With the ongoing dialogue about climate change and the need for Australia to proceed rapidly to a renewable future and away from the fossil fuel age here is an amazing solution in a unique part of Tasmania. But first a little bit of history

The history of Waratah holds a preeminent position in Tasmania. In 1871 James ‘Philosopher’ Smith discovered tin at the Mt Bischoff site and the mine established in 1881.

This discovery heralded the opening of western Tasmania as a mineral province and the operations at Queenstown, Zeehan, Rosebery, Hellyer, and the rest of the west coast followed. An economic dawning for a state built on convicts, farming, and the extermination of the indigenous inhabitants. It effectively prevented the annexure of Tasmania to Victoria which had been mooted due the dire financial situation the state was in post the convict era.

During the time of its operation the Bischoff tin mine produced some 62,000 tons, enabled the formation of the town and employed 2000 personnel, and was the richest tin mine in the world. The initial Bischoff mining operations were powered by numerous water wheels to drive the ore crushing stamper mills.

In 1883 the mine became the first industrial plant in Australia to be lit by electric light and two years later provided illumination to the mine offices, mine manager’s house, the St James Church and the first street lighting in Australia. In 1907 the Bischoff Powerhouse (the second hydro station in Tasmania after Duck Reach in Launceston) was constructed on the Waratah River below the Ringtail Falls and operated until the 1950’s. This was a remarkable development and inexorably connected to the simultaneously constructed Waratah Reservoir. Without the Reservoir there would have been no Powerhouse.

 The renewable history is substantive and arguably second to none to anywhere in Australia.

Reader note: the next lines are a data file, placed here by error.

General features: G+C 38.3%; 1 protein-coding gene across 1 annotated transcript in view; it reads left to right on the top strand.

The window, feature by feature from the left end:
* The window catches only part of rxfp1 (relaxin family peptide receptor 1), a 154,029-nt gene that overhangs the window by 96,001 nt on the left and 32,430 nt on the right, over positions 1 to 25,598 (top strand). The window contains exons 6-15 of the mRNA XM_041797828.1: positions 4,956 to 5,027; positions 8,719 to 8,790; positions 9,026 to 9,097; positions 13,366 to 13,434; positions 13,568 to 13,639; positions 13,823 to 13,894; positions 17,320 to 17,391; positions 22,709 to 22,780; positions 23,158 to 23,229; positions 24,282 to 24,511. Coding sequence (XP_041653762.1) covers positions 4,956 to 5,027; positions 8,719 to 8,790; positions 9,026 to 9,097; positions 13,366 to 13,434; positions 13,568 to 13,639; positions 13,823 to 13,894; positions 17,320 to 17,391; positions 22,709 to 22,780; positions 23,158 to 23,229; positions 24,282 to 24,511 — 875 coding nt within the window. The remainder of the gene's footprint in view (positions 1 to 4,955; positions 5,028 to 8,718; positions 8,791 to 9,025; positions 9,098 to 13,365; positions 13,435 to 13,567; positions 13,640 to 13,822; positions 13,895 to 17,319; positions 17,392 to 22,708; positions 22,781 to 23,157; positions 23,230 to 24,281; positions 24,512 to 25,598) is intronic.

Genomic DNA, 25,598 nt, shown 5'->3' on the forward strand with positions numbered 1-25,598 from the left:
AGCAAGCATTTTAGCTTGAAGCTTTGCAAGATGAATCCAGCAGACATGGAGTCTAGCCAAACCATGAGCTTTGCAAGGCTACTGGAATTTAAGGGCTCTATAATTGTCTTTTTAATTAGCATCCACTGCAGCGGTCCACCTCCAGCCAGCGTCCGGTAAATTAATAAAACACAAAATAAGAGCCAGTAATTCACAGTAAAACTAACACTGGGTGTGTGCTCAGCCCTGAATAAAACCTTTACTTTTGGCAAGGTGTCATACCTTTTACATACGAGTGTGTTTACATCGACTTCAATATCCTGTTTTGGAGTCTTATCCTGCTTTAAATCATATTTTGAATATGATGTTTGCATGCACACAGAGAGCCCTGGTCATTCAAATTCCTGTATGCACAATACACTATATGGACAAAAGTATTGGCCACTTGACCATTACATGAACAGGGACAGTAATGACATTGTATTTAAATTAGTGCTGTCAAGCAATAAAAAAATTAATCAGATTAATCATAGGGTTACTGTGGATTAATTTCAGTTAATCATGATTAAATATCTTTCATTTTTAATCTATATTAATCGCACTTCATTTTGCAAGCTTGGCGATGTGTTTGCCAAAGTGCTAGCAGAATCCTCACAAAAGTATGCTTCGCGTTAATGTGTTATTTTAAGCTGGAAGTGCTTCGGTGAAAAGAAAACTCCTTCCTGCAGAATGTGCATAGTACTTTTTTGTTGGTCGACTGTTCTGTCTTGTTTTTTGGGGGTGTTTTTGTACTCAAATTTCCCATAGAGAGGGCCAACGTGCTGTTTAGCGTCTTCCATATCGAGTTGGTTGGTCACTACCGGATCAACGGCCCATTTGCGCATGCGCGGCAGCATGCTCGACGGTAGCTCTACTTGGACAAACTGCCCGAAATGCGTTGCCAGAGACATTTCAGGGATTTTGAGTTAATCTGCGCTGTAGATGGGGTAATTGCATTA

Green hydrogen is produced by electrolysing water with renewable energy.

So, what about the future?

As described above the entirety of the spirit of Waratah is based on the foundations of Philosopher, Bischoff, Hydro, Powerhouse, and the Dam.

So… let us build the future, the Renewable Waratah Hub, on those very important and substantive foundations and the next level of renewable energy – Green Hydrogen.

But how?

The first and major step is for the state government to ensure the proposed decommissioning of the dam by TasWater is prevented and the Waratah Reservoir wall is reinstated, and the water level raised back to the original.

This was the proposal put forward by Shaw Contracting in response to the EOI but rejected by TasWater.

The Shaw proposal went further than just a dam wall rebuild. It would enable the following to occur, much of which could be done by local contractors.

Create a string of water features linking from the Fossey River via the Bischoff Reservoir, the Waratah Reservoir, the water race, the Waratah town dam, to feed into the Waratah Falls and the Waratah River flowing to Ringtail Falls adjacent to the old Powerhouse.

This will require physical creation/renewal of dam sites, water races, sluice valves and other elements to ensure ongoing and sustainable water flows during drier months/seasons.